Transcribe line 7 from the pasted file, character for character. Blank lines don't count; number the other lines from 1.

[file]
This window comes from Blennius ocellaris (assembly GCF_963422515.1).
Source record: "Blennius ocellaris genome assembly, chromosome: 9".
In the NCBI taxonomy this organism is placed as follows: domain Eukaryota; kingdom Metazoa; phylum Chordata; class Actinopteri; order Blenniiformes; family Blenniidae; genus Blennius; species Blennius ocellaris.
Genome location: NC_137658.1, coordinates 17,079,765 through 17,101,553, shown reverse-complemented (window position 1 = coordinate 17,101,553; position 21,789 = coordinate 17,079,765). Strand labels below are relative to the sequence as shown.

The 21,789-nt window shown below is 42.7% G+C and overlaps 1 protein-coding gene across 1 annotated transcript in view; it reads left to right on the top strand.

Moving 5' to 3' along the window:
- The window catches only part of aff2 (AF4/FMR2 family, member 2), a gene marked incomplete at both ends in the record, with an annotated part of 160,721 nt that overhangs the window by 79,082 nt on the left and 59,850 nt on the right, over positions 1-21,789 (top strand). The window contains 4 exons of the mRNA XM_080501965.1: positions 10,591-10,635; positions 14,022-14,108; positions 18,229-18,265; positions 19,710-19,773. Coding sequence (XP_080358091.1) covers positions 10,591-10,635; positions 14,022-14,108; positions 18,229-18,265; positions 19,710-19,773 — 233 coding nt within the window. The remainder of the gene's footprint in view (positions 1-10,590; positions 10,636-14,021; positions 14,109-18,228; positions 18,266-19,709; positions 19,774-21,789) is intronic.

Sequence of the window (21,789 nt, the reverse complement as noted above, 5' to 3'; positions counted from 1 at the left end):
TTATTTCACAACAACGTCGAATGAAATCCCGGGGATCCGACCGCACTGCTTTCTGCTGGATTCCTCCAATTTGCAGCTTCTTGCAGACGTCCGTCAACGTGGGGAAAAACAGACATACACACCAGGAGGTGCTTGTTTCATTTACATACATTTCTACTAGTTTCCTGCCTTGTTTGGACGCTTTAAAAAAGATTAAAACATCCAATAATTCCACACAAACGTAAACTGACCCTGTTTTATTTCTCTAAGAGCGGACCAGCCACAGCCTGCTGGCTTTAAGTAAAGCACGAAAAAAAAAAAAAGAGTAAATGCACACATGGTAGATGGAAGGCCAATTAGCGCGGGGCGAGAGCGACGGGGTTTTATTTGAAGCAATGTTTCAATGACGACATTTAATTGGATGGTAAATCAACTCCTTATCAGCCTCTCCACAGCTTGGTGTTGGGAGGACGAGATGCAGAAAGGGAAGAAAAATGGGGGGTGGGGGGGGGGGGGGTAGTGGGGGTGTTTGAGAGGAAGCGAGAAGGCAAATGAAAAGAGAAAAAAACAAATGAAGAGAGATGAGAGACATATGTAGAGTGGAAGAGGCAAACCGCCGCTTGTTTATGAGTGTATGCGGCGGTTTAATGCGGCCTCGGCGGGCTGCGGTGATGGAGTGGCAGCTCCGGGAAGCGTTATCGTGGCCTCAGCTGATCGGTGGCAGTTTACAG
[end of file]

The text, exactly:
- The window catches only part of aff2 (AF4/FMR2 family, member 2), a gene marked incomplete at both ends in the record, with an annotated part of 160,721 nt that overhangs the window by 79,082 nt on the left and 59,850 nt on the right, over positions 1-21,789 (top strand). The window contains 4 exons of the mRNA XM_080501965.1: positions 10,591-10,635; positions 14,022-14,108; positions 18,229-18,265; positions 19,710-19,773. Coding sequence (XP_080358091.1) covers positions 10,591-10,635; positions 14,022-14,108; positions 18,229-18,265; positions 19,710-19,773 — 233 coding nt within the window. The remainder of the gene's footprint in view (positions 1-10,590; positions 10,636-14,021; positions 14,109-18,228; positions 18,266-19,709; positions 19,774-21,789) is intronic.